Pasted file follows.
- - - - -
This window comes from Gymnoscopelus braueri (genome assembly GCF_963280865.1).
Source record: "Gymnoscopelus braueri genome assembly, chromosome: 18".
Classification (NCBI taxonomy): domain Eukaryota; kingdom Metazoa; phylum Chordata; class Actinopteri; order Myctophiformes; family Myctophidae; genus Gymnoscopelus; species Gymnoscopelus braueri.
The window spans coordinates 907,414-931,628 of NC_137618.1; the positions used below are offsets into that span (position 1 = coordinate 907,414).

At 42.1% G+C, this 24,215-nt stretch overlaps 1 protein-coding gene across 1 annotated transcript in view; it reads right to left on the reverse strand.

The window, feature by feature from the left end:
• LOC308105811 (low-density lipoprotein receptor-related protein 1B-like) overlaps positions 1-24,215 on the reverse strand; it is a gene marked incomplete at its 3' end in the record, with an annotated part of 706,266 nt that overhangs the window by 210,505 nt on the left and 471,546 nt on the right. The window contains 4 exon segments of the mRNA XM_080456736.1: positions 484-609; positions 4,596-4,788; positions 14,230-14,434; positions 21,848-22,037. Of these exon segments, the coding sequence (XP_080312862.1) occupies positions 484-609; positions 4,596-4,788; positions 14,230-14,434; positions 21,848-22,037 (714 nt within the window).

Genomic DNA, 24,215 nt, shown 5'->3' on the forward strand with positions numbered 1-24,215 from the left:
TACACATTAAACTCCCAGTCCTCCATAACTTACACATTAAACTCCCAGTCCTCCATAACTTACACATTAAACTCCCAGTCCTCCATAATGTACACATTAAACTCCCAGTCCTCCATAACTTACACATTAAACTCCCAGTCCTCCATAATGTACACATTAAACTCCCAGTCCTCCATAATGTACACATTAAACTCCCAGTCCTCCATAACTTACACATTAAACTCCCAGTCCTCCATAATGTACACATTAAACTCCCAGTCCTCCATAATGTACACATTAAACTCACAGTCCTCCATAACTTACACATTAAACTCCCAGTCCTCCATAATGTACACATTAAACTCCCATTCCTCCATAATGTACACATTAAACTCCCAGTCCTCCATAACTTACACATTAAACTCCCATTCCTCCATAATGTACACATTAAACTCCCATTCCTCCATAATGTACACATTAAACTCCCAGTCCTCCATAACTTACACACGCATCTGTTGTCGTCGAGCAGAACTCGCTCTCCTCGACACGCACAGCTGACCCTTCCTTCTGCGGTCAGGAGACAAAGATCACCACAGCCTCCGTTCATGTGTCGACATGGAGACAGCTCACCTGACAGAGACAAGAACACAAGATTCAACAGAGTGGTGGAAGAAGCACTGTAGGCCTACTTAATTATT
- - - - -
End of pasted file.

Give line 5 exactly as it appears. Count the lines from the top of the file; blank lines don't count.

At 42.1% G+C, this 24,215-nt stretch overlaps 1 protein-coding gene across 1 annotated transcript in view; it reads right to left on the reverse strand.